“This wasn’t just a knee-jerk reaction,” said James Devitt, an N.Y.U. spokesperson. “As a university and a community, we have a number of interests to protect and we must try and respect everyone’s sensitivities.”
N.Y.U.’s chapter of the Objectivist Club sponsored the event, “Free Speech and the Danish Cartoons,” at the Kimmel Center and invited two authors, a journalist and an individual-rights spokesperson to speak to students and the public.
Inspired by the philosophies of author Ayn Rand, the Objectivist Club attempts to “reverse the anti-reason, anti-individualism, anti-freedom, anti-capitalist trends in today’s culture,” according to the Ayn Rand Institute’s Web site.
N.Y.U. administrators last Wednesday said that the 13 cartoons, which depict and in some cases deride the prophet Mohammed, an act forbidden in the Muslim religion, could be displayed if the event were restricted to N.Y.U. students. However, if the public and press wanted to attend, the cartoons would be off limits.
“If we would have let everyone in [to the event], you just never know who could be in the audience,” said Devitt. “We certainly didn’t try and stop the talk, though.”
Nevertheless, the decision prompted a backlash from the Ayn Rand Institute.
“N.Y.U. has sacrificed the principle underlying its flourishing and the survival of civilization — free speech,” said Dr. Yaron Brook, president of A.R.I.
N.Y.U. administrators began to worry when members of the Islamic Center at N.Y.U, another student association, expressed concerns about the implications of showing the cartoons in a university-sponsored forum. Members at the center wrote to university administrators, voicing frustrations, and then later bought tickets to the Objectivist Club’s presentation and ripped them up in public.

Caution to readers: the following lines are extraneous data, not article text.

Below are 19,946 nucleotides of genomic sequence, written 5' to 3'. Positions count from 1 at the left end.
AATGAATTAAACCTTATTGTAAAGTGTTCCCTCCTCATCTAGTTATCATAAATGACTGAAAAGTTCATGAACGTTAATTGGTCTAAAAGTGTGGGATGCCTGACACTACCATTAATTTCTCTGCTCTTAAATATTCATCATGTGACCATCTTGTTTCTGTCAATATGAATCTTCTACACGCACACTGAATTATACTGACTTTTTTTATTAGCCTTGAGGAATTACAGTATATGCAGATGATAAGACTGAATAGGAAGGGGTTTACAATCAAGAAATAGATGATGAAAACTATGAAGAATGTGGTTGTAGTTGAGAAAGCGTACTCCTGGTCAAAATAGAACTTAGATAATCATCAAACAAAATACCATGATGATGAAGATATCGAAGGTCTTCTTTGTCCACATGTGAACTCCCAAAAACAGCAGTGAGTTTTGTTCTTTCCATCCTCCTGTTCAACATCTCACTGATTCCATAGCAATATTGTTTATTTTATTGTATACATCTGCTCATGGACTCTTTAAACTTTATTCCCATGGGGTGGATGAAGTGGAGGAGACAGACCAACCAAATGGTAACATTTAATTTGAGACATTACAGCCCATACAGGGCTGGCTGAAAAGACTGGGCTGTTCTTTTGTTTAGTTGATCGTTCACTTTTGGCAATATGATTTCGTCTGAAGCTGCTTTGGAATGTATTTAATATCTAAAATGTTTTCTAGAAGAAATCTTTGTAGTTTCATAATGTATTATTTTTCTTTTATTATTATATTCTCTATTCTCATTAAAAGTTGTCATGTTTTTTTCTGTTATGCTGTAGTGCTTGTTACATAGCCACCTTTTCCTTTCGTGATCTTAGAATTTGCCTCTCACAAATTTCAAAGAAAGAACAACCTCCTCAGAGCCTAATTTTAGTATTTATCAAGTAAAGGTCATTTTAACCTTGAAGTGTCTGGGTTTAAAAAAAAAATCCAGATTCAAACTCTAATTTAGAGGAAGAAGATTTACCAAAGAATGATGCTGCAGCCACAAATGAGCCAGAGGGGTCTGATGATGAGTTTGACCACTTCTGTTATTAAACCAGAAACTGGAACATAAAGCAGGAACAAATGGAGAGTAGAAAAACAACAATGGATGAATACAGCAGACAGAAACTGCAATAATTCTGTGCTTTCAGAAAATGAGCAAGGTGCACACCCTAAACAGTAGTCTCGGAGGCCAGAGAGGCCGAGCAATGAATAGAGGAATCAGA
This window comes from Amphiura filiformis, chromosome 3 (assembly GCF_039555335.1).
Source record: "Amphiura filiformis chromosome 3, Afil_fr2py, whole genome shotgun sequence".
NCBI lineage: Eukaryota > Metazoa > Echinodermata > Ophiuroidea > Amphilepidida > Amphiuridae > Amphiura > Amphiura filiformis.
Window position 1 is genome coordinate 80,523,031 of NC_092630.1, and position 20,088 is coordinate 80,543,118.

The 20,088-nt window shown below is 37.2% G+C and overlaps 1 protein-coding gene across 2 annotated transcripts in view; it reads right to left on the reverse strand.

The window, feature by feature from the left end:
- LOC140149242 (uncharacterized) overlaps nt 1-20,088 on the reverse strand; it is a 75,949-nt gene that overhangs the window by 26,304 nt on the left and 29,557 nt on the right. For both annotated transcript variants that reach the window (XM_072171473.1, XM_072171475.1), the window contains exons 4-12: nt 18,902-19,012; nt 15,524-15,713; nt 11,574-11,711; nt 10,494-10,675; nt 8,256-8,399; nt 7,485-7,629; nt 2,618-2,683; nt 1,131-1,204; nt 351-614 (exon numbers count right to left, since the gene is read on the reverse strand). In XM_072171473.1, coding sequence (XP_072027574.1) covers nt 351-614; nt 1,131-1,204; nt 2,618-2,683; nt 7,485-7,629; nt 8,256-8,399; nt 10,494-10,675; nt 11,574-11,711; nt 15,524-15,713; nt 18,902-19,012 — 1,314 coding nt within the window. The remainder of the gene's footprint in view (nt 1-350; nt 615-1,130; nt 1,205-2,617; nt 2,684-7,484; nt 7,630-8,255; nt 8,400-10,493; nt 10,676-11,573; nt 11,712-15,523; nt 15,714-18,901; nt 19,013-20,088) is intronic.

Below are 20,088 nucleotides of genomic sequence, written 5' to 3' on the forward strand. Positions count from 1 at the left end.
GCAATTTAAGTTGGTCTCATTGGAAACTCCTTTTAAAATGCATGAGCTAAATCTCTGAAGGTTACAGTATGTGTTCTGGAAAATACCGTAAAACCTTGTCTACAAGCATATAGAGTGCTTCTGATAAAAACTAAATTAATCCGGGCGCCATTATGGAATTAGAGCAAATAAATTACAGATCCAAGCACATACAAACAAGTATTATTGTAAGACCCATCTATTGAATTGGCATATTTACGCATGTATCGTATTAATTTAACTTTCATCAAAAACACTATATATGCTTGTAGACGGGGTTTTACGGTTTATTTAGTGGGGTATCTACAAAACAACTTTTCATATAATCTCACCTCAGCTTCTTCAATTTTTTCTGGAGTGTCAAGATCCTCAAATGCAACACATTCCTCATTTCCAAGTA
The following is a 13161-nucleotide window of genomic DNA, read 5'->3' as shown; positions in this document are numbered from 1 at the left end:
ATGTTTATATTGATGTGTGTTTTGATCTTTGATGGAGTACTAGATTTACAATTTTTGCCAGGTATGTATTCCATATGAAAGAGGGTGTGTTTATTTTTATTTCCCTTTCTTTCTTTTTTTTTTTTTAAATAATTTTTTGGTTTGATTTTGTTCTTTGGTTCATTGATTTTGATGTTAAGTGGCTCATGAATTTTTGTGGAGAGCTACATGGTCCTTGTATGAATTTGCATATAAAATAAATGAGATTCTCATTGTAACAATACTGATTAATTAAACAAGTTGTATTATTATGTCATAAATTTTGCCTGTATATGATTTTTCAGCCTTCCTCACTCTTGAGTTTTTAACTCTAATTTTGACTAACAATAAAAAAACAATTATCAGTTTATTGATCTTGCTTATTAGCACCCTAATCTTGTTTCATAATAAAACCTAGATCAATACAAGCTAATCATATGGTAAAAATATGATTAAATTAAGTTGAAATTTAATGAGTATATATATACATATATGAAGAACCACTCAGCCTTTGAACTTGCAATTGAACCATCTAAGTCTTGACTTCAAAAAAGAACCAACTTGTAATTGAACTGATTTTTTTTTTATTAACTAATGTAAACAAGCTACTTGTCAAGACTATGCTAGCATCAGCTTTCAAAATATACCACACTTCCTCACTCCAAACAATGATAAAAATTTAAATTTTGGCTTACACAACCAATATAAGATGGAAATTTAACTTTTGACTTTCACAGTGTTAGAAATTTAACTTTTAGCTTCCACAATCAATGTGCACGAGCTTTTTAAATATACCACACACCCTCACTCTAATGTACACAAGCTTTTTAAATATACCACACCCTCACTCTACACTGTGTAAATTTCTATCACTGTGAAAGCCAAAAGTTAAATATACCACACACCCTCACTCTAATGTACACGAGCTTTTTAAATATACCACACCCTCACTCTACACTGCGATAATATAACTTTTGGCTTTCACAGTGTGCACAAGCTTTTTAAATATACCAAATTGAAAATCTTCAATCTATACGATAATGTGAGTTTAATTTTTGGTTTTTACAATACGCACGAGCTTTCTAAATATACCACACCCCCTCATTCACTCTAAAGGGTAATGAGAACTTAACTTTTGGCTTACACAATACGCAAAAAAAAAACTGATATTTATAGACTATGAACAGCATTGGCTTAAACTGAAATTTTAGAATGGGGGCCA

“These cartoons have led to riots, protests, beatings and even deaths on an international level and now they are being displayed at N.Y.U.?” said Maheen Farooqi, president of the Islamic Center, on a Web posting. “You don’t have to have images like these to talk about freedom of speech.”
“N.Y.U. is a university. A university is a place for free and unfettered discussion in the pursuit if knowledge,” said Jonathan Leaf, a speaker at Wednesday night’s event. Leaf, a former editor at New York Press, resigned from his post at the newspaper after its owners denied the editorial staff the right to reprint the Danish cartoons.
“Broad and open conversation is needed in order for all people to come to an understanding of what the truth is, whether it be about Islam, Mohammed or terrorism,” Leaf said. “That is being lost because people are afraid to talk fully and unreservedly.”
The controversy erupted about two months ago, when Muslim leaders in Denmark, after months of demanding that the Danish government apologize for the cartoons published in the Danish newspaper Jylland-Posten, brought the cartoons to the attention of Middle Eastern leaders. After those leaders wrote letters to the Danish government, and still didn’t receive an acceptable response, they disseminated the cartoons in their countries. So far, over 30 people have been killed in the Middle East in related violence.
Besides its members, the Islamic Center had other supporters who spoke out against the cartoons, including Rabbi Yehudah Sarna of the Bronfman Center, a center for Jewish life at the university.
After the Objectivist Club agreed to comply with administrators’ requests not to display the cartoons, members of the Islamic Center agreed to return the remaining tickets they bought. The press and public were also allowed to attend.
The university’s handling of the talk has led to an even broader discussion on campus about the cartoons, with students and columnists reacting in the Washington Square News, the university newspaper. On the newspaper’s message boards this Tuesday, each side of the argument had its supporters.